What You Need to Know About API Integration
As many IT and software development experts know, an API is central to the development and maintenance of any web application. As an application programming interface, an API allows for different softwares to communicate with each other via a lexicon of data that is similar to a data table. Different fields are populated by different units of data. YouTube offers an API for each of its videos, maintaining “columns” for attributes like titles, descriptions, URLs, and video lengths. Sometimes, data travels only from an API to a web app. Other times, two web apps might access the same API in the interest of modularity and communication. For laymen, the important part of an API is that it is basically a data table. It is not usually in the shape of a table, but it is little beyond a series of organized data.
From authenticating with and parsing APIs to writing to and monitoring APIs, this article seeks to present all the most important facets of API integration. As an interface, an API allows for better communication among multiple applications, systems, dashboards, CRMs, and other business intelligence tools. Most modern commercial platforms allow APIs to automate menial tasks in a way that enables your data teams to focus on more productive and meaningful work, namely the construction of better experiences for customers.
The primary item to understand about APIs is that they allow your departments to communicate better with each other in such a way as to indirectly automate business processes that do not allow your business to grow. Able to manage requests from clients and enable communication among technologies or tools, APIs can pick up the slack of any data team. An API has two main parts: a server and a client. When a baby boomer asks you if you know how the internet works, this is what you explain: the relationship between a server and a client. The client, or your web app, runs and communicates with the server, the API’s information, and the server sends the API’s information. This does not necessarily happen in real time, but the client can request routine updates if necessary. APIs also present the rules a client must follow to properly access a server in such a way as to obtain solicited information.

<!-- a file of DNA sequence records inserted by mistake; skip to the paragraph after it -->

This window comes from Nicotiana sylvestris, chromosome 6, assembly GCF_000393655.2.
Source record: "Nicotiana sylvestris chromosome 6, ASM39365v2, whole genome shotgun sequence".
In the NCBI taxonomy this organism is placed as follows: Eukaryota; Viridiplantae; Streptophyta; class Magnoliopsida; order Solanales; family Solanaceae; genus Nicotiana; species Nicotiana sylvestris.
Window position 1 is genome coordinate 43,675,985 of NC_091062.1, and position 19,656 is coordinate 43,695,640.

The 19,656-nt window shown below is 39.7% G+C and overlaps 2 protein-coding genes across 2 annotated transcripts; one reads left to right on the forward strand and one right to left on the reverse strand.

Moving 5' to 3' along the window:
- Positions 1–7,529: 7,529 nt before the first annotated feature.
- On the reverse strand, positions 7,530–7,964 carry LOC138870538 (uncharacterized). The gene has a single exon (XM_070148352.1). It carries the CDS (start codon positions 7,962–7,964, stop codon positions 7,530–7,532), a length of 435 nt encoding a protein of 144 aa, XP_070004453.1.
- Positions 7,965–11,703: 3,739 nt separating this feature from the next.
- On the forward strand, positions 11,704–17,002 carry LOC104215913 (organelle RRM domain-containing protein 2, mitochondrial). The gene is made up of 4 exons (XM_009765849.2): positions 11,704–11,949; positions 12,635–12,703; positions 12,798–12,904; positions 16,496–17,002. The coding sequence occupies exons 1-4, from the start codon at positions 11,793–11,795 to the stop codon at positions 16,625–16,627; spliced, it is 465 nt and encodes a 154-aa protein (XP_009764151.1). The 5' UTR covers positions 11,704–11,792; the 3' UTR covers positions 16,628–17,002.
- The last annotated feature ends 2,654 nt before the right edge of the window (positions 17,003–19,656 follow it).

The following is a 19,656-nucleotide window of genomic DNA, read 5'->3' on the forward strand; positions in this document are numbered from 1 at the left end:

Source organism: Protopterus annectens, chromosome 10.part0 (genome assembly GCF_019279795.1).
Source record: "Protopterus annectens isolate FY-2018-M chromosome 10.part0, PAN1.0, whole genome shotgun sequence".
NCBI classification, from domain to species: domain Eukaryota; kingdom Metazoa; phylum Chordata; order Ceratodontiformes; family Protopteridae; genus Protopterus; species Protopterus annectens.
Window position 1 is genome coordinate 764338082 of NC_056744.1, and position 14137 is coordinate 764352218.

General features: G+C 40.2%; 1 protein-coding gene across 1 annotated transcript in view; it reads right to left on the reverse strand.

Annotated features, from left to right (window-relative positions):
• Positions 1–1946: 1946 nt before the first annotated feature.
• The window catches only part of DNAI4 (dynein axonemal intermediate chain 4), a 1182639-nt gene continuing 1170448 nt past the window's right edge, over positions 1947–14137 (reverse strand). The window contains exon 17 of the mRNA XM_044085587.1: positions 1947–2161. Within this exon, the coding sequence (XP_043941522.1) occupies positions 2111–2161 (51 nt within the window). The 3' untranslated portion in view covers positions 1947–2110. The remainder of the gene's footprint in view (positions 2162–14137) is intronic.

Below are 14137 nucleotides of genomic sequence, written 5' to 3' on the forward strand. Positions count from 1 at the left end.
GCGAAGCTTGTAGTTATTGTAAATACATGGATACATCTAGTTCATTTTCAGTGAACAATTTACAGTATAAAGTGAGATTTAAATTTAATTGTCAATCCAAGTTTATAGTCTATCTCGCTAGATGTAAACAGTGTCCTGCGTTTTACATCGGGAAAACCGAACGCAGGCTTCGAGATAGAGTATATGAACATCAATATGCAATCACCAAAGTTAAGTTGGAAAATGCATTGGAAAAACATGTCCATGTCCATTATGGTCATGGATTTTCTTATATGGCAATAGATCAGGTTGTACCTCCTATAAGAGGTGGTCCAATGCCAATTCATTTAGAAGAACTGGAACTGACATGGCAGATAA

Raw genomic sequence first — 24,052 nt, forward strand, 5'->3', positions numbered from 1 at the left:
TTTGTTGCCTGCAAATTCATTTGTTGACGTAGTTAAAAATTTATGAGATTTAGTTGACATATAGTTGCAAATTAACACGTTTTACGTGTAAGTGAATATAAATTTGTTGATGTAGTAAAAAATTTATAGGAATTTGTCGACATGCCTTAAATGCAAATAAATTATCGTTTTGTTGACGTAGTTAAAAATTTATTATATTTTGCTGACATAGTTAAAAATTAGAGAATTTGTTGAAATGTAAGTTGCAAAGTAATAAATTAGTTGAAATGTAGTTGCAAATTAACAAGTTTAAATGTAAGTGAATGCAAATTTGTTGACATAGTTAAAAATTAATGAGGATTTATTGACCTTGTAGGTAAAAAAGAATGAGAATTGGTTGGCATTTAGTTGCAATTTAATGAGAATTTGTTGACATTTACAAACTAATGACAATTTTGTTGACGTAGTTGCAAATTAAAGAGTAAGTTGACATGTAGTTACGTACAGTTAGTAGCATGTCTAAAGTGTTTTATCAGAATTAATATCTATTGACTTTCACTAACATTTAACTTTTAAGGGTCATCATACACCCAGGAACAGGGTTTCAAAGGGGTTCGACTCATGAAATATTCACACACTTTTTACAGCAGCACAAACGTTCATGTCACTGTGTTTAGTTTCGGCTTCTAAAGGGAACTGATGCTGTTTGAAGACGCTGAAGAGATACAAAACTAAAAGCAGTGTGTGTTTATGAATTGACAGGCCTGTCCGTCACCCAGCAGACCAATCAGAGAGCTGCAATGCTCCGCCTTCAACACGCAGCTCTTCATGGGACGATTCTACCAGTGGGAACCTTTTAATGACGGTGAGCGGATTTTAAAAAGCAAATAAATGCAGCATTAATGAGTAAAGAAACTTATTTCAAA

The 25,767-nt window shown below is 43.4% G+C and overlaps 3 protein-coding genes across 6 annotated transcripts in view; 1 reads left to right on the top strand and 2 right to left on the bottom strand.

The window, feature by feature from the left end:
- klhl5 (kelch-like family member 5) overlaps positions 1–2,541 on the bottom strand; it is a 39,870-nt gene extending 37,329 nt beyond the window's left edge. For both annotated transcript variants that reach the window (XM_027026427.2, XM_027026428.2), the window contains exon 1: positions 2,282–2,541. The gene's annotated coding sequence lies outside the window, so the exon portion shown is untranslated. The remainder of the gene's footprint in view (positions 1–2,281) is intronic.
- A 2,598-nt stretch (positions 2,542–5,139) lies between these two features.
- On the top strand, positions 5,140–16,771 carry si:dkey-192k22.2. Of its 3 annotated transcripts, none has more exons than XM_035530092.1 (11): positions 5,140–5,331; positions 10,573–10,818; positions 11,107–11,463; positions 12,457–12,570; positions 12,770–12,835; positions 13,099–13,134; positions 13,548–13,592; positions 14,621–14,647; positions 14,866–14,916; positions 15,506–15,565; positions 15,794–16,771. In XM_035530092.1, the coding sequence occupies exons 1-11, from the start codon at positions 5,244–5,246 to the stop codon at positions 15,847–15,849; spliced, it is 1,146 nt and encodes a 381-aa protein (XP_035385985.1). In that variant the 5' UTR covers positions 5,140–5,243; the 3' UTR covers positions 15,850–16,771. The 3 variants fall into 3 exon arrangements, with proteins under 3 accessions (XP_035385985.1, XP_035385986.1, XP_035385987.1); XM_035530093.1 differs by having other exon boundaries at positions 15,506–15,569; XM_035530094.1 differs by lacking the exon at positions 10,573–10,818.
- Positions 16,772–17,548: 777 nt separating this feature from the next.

When discussing APIs, it is important to consider the different types and the effects they might have on the integration experience your business has with an API. One of the most common APIs is a “representational state transfer” or REST API. A REST API is the type of API YouTube and many other major companies employ. They specialize in moving data one-way from servers to clients. The user makes a call to the API in his or her code, and the API responds by filling local fields with information from what boomers refer to as “the cloud,” though this is not such a bad way to put it. A more knowledgeable person might say, “the internet,” which is also fair enough.
“Simple object access protocol” or SOAP APIs focus more on security than on the available data itself. Dominating APIs since the end of the 20th century, SOAP APIs have defined the security standards for private or direct messages from users to other users. It defines the technological contents of messages: one can see that a message is text on the screen, but SOAP APIs simplify what is “under the hood” of each message. What information can be tracked so clearly as to make a device vulnerable to cyber attacks? Due to security standards, SOAP APIs are hard to implement in code, but if necessary, they can keep data safe from DDOS attacks and beyond.
Finally, RPC APIs employ JSON and other types of protocols against the execution of a server’s internal scripts. Primarily, “remote procedural call” APIs are used to maintain communication among a business’s internal systems to advance the capabilities of remote services and networks. In contrast to the data transferral prized by aforementioned API types, the RPC API focuses more on communication than anything else.